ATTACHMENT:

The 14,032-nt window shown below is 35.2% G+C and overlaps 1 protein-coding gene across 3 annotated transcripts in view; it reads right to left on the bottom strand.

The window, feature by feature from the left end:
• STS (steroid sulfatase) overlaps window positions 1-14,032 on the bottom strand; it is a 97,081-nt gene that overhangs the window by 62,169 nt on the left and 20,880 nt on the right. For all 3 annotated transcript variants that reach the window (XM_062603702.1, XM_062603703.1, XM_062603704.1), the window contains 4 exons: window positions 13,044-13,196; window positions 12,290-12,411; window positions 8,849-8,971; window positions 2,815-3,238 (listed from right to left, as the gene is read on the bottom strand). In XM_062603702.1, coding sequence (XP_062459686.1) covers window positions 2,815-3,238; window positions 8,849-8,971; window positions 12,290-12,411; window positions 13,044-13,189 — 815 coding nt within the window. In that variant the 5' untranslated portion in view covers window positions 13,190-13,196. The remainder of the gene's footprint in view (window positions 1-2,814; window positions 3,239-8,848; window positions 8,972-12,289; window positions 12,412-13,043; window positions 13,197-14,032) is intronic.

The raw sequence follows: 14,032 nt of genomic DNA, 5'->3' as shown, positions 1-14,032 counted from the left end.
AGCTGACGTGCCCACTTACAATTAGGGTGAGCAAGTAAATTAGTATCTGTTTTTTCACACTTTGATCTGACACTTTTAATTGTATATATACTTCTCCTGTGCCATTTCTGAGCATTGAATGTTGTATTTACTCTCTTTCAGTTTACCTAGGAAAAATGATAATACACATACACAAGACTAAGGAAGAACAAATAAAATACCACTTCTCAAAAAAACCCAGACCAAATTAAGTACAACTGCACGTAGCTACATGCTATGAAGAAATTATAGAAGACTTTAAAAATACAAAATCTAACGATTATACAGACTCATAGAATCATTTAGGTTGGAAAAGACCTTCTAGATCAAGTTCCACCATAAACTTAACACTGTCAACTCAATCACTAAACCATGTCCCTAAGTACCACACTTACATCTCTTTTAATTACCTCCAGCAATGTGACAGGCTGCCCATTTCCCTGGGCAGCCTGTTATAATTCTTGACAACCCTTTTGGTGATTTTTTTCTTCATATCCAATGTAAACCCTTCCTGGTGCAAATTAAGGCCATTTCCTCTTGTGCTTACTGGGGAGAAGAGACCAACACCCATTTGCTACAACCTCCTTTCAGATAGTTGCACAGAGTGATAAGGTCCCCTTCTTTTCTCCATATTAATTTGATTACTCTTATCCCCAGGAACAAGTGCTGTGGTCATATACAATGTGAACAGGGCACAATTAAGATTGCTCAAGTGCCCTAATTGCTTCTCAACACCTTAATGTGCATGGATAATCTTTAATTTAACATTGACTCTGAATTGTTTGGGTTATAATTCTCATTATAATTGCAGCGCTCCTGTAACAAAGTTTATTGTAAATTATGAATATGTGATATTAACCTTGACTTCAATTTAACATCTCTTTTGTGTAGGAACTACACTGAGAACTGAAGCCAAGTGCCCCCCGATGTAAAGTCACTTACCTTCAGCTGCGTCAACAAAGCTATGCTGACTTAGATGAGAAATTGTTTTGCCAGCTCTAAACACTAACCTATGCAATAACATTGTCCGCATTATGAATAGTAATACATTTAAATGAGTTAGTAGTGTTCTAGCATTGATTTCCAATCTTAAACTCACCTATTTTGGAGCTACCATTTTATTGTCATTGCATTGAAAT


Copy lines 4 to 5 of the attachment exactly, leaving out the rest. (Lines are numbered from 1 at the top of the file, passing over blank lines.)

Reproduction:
The raw sequence follows: 14,032 nt of genomic DNA, 5'->3' as shown, positions 1-14,032 counted from the left end.
AGCTGACGTGCCCACTTACAATTAGGGTGAGCAAGTAAATTAGTATCTGTTTTTTCACACTTTGATCTGACACTTTTAATTGTATATATACTTCTCCTGTGCCATTTCTGAGCATTGAATGTTGTATTTACTCTCTTTCAGTTTACCTAGGAAAAATGATAATACACATACACAAGACTAAGGAAGAACAAATAAAATACCACTTCTCAAAAAAACCCAGACCAAATTAAGTACAACTGCACGTAGCTACATGCTATGAAGAAATTATAGAAGACTTTAAAAATACAAAATCTAACGATTATACAGACTCATAGAATCATTTAGGTTGGAAAAGACCTTCTAGATCAAGTTCCACCATAAACTTAACACTGTCAACTCAATCACTAAACCATGTCCCTAAGTACCACACTTACATCTCTTTTAATTACCTCCAGCAATGTGACAGGCTGCCCATTTCCCTGGGCAGCCTGTTATAATTCTTGACAACCCTTTTGGTGATTTTTTTCTTCATATCCAATGTAAACCCTTCCTGGTGCAAATTAAGGCCATTTCCTCTTGTGCTTACTGGGGAGAAGAGACCAACACCCATTTGCTACAACCTCCTTTCAGATAGTTGCACAGAGTGATAAGGTCCCCTTCTTTTCTCCATATTAATTTGATTACTCTTATCCCCAGGAACAAGTGCTGTGGTCATATACAATGTGAACAGGGCACAATTAAGATTGCTCAAGTGCCCTAATTGCTTCTCAACACCTTAATGTGCATGGATAATCTTTAATTTAACATTGACTCTGAATTGTTTGGGTTATAATTCTCATTATAATTGCAGCGCTCCTGTAACAAAGTTTATTGTAAATTATGAATATGTGATATTAACCTTGACTTCAATTTAACATCTCTTTTGTGTAGGAACTACACTGAGAACTGAAGCCAAGTGCCCCCCGATGTAAAGTCACTTACCTTCAGCTGCGTCAACAAAGCTATGCTGACTTAGATGAGAAATTGTTTTGCCAGCTCTAAACACTAACCTATGCAATAACATTGTCCGCATTATGAATAGTAATACATTTAAATGAGTTAGTAGTGTTCTAGCATTGATTTCCAATCTTAAACTCACCTATTTTGGAGCTACCATTTTATTGTCATTGCATTGAAAT